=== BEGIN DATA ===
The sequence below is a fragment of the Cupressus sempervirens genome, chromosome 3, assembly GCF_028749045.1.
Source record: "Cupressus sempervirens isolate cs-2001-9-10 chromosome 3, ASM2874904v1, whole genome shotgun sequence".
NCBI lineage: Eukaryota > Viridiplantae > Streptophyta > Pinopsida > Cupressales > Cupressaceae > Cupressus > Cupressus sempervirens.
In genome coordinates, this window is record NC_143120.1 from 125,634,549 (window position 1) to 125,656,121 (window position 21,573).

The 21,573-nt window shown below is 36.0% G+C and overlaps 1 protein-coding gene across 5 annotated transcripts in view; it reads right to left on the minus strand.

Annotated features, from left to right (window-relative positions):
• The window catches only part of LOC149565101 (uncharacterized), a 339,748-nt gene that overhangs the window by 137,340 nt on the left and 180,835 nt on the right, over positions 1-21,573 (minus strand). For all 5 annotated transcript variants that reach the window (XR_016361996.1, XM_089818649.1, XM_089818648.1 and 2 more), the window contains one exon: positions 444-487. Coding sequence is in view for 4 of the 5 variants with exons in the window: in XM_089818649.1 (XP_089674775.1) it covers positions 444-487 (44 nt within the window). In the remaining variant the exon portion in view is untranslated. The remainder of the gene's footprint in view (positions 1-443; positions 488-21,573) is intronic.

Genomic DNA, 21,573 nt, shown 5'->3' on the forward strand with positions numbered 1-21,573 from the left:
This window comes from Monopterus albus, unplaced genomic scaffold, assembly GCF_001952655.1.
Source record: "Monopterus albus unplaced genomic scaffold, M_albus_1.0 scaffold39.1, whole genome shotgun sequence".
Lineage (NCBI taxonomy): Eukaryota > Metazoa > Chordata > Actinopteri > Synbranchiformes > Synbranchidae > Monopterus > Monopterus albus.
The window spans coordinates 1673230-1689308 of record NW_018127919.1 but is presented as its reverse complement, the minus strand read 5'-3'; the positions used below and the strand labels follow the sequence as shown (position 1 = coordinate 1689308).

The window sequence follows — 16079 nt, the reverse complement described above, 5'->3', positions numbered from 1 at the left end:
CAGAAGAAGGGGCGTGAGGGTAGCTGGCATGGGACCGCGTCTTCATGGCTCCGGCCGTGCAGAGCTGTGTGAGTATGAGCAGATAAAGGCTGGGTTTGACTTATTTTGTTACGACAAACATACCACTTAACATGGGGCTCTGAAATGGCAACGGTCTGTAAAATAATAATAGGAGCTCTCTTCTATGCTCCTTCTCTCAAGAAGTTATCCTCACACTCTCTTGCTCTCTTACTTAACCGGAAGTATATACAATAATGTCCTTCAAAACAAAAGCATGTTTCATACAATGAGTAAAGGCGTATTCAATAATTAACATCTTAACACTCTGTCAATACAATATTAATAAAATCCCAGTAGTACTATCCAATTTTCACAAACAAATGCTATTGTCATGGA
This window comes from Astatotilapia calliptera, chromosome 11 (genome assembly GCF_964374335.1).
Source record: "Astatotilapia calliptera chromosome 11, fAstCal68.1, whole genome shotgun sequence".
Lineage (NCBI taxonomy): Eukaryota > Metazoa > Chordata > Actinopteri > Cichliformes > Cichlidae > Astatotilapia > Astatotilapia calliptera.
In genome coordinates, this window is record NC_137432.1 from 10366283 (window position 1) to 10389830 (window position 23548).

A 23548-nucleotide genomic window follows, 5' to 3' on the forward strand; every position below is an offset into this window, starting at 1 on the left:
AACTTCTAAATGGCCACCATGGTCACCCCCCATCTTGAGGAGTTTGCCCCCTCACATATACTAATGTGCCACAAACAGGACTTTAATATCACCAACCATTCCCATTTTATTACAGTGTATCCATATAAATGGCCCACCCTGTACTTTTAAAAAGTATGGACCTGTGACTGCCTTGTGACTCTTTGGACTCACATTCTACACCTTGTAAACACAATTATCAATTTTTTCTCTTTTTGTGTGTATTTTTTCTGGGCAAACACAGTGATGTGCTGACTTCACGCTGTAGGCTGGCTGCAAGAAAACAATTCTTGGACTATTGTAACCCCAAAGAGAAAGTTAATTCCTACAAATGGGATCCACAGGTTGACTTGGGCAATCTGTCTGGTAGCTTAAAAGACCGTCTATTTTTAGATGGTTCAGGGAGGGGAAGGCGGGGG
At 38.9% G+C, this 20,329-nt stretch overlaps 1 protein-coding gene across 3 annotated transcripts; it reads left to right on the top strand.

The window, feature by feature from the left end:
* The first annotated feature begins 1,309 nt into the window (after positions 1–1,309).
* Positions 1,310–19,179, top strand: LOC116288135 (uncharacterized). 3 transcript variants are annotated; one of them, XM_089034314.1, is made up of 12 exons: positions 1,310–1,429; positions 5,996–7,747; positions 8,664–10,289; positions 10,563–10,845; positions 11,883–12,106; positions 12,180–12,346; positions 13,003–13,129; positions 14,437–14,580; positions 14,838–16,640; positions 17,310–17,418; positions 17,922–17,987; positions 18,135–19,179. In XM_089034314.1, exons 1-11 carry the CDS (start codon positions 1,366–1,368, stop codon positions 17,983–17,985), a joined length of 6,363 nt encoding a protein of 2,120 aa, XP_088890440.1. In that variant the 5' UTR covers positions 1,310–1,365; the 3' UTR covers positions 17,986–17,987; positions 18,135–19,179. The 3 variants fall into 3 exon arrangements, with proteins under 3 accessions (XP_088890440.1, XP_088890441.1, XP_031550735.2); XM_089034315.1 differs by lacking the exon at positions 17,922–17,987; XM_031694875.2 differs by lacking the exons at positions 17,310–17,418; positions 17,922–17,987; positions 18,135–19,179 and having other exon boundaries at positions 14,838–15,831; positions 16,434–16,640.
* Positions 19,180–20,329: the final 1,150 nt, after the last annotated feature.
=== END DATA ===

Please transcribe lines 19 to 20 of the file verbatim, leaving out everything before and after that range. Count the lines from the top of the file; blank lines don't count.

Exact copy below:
A 23548-nucleotide genomic window follows, 5' to 3' on the forward strand; every position below is an offset into this window, starting at 1 on the left:
AACTTCTAAATGGCCACCATGGTCACCCCCCATCTTGAGGAGTTTGCCCCCTCACATATACTAATGTGCCACAAACAGGACTTTAATATCACCAACCATTCCCATTTTATTACAGTGTATCCATATAAATGGCCCACCCTGTACTTTTAAAAAGTATGGACCTGTGACTGCCTTGTGACTCTTTGGACTCACATTCTACACCTTGTAAACACAATTATCAATTTTTTCTCTTTTTGTGTGTATTTTTTCTGGGCAAACACAGTGATGTGCTGACTTCACGCTGTAGGCTGGCTGCAAGAAAACAATTCTTGGACTATTGTAACCCCAAAGAGAAAGTTAATTCCTACAAATGGGATCCACAGGTTGACTTGGGCAATCTGTCTGGTAGCTTAAAAGACCGTCTATTTTTAGATGGTTCAGGGAGGGGAAGGCGGGGG